“You’re not listening to me!” I jerked my arm back. “Tell me what you’re going to do first!”
The anesthesiologist rolled his eyes and reluctantly explained it to me.
Over the next few years I had to get tough with many doctors and nurses. I hated the way they talked down to me, and I wondered if they treated adults differently.
“How many of you have actually broken bones yourselves?” I said one day to my physical therapists. Only one of them had, and it was just a toe. “Then take my word for it when I say it hurts, or I can’t move it. You can’t treat me like I don’t know how I feel.”
When I was ten, I was fearless.
When I was a teenager, my stepfather was my confidant and my ally against my mother. She had never understood him, certainly not the way I did. She withheld sex from him, and she betrayed me with her emotional abandonment.
That’s how I saw it then — never mind that she single-handedly ran the house, filled our holidays with beauty, worked full time, and got us to school and work with full bellies and clean clothes.
As I matured, I paid a price for the bond I forged with my stepfather. His hugs began to last too long. His body movements became suggestive. His paternal kisses turned sexual.
Years later, after I’d grown up and moved away, he called. “I need to talk to you — about your mother and me,” he said. She was divorcing him.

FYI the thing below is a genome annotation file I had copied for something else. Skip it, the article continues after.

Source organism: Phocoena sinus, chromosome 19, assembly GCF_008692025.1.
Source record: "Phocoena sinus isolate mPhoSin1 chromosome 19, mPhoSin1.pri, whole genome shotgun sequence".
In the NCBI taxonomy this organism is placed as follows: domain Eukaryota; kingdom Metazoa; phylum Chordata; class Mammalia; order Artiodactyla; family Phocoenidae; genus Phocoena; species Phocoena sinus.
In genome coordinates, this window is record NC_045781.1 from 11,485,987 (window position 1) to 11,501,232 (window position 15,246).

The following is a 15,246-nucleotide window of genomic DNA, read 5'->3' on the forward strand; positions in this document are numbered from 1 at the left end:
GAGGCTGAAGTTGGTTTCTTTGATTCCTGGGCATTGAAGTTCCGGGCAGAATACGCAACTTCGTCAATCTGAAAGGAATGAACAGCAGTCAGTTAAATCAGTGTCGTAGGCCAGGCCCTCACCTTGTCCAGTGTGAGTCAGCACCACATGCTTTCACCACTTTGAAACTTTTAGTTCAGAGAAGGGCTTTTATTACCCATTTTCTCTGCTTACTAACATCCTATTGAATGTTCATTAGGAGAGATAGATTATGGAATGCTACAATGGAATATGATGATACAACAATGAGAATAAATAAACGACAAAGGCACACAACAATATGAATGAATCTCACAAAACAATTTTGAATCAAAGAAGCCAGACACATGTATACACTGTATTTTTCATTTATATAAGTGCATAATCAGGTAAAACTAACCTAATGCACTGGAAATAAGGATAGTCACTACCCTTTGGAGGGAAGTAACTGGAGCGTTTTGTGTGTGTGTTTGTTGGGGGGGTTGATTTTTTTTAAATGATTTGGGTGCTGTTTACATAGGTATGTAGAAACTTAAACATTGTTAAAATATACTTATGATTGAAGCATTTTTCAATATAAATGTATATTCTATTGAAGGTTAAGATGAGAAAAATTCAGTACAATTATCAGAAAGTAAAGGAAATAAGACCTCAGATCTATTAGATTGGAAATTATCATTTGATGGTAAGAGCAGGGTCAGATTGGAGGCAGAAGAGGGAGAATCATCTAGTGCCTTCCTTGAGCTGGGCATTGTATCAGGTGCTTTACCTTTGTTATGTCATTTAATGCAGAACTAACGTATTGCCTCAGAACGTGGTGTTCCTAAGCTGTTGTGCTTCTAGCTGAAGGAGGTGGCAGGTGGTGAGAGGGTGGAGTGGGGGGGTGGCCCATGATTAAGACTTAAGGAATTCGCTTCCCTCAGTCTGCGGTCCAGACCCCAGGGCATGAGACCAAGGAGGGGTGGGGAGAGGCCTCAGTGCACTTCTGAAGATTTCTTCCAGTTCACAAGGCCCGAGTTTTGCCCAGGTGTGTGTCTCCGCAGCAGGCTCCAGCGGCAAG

“I’m listening,” I replied.
“No, not on the phone. I need you to come here,” he begged.
“I have too much homework,” I lied.
“Why did you send me that letter before your wedding,” he asked, “the one that brought all that old stuff up again?”
“You mean the one that asked why you can’t say you’re sorry for molesting me?” For the first time, I’d said it out loud to him.
“God damn it, why do you keep bringing it up?”
“Because you never admit you did anything wrong,” I said. Then I told him I had to go.
My stepfather killed himself a few weeks later, after first taking my mother’s life.
When my son Ben was four years old, he found out about the plight of the Siberian tigers nearing extinction, and he wanted to grow up to “poach the poachers.” He would practice lying in wait behind a bush with his popgun, ready to pounce on anyone who threatened to kill a poor, innocent tiger.
When Ben was entering kindergarten, tennis shoes with flashing lights on them were popular. The week before school started, I took him shopping for new school shoes. The only light-up shoes left at Payless were covered with purple flowers and pink hearts. Ben wanted them. When I explained to him that I was worried he might be teased if he wore them to school, he said, “I’ll just tell the kids they’re my love shoes.” I paid for them, and he walked out of the store, his love shoes lighting his way. Later, his kindergarten teacher told me the other children had accepted his explanation.
When he was a freshman in high school, Ben went out for cross-country track. The coach trained the team hard enough to cause an epidemic of shin splints and kicked boys off the team for the smallest infractions. Before the final race, Ben took a week off from training to try to heal his shin splints. The coach scratched him from the race as punishment for not training harder. The day of the race Ben begged her to reconsider, but she just smiled her laconic grin and triumphantly shook her head. When the starting gun exploded and the pack began to leave, Ben looked at me almost apologetically and took off after them.